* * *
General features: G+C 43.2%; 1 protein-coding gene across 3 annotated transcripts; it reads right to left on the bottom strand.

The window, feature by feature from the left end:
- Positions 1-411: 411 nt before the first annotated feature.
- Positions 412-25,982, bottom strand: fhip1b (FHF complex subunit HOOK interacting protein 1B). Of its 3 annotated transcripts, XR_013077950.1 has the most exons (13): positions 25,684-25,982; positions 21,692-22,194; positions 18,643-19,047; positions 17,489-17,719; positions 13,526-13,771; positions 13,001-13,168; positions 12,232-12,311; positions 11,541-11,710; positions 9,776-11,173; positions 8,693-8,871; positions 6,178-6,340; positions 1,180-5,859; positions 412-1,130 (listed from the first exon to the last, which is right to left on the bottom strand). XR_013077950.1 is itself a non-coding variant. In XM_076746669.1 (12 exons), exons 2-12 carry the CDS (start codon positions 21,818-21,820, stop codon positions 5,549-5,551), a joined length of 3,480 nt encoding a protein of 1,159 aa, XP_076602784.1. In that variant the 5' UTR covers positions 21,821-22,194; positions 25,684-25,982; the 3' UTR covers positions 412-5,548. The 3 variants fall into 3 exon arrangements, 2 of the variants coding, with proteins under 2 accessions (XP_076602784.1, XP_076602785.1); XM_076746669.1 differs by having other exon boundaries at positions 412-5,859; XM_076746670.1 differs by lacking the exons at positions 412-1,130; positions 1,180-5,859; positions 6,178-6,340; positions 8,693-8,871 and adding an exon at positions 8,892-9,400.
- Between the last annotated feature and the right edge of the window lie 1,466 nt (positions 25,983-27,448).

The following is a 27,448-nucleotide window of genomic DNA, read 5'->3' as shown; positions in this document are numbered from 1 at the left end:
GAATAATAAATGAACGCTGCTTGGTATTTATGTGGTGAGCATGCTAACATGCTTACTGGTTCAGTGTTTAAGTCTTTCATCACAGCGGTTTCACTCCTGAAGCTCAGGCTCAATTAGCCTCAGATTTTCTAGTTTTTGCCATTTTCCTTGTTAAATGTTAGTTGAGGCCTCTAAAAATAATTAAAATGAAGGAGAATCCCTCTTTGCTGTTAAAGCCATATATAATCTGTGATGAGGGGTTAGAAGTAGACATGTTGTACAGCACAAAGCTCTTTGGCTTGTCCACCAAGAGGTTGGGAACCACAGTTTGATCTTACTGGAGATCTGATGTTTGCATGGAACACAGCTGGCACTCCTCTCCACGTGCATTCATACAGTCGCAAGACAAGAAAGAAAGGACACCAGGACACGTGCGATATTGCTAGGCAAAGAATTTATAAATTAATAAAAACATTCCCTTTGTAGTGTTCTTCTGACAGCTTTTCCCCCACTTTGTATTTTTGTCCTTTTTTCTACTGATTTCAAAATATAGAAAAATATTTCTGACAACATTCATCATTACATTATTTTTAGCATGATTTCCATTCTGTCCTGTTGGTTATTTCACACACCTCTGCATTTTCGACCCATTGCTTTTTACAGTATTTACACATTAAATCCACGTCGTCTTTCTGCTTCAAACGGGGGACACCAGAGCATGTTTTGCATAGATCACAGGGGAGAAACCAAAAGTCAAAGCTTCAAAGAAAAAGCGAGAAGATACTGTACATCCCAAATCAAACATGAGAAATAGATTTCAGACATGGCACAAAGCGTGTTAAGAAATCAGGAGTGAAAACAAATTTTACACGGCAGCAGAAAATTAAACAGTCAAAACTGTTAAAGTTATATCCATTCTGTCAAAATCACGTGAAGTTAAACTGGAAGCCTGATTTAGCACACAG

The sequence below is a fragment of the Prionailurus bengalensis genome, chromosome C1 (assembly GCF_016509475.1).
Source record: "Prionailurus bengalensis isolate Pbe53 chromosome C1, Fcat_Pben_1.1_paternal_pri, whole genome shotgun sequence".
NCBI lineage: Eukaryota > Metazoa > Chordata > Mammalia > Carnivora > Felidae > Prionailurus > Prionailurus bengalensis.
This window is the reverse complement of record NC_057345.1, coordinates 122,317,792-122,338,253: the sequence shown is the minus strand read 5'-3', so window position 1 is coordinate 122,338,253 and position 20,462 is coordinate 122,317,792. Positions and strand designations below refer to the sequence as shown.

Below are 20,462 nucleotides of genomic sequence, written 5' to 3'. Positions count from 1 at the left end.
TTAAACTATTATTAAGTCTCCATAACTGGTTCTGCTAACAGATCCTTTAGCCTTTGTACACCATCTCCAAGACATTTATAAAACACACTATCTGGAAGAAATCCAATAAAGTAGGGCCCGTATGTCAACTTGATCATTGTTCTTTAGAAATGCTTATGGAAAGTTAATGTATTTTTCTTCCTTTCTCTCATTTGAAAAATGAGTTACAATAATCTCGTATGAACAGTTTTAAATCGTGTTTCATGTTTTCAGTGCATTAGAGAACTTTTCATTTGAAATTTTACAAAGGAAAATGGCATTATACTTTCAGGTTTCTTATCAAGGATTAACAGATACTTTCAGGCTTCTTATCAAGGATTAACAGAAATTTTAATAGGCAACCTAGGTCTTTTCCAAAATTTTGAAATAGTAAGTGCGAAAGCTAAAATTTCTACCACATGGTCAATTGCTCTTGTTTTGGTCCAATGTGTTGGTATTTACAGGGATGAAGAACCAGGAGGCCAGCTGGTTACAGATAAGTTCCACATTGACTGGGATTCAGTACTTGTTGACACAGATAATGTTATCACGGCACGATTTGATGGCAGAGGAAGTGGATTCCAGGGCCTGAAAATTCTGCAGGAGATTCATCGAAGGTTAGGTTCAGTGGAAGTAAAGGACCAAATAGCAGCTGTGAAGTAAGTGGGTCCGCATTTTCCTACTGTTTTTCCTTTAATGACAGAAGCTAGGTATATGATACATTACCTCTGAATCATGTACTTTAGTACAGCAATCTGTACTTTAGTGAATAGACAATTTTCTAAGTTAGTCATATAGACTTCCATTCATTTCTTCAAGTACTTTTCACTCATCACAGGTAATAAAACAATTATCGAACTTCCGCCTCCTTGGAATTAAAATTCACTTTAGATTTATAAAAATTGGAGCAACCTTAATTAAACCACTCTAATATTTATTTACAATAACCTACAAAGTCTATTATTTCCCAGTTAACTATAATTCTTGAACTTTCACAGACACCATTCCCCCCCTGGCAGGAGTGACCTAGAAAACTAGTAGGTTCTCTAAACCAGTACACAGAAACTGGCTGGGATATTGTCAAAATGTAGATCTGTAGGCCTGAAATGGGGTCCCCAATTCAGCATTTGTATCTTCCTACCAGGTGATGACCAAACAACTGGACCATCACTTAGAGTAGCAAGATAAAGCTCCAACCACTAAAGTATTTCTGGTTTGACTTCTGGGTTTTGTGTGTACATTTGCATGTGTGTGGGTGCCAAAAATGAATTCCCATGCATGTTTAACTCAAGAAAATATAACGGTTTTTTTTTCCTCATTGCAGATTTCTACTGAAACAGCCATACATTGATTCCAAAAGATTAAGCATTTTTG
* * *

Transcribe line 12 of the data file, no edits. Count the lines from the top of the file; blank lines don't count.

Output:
Below are 20,462 nucleotides of genomic sequence, written 5' to 3'. Positions count from 1 at the left end.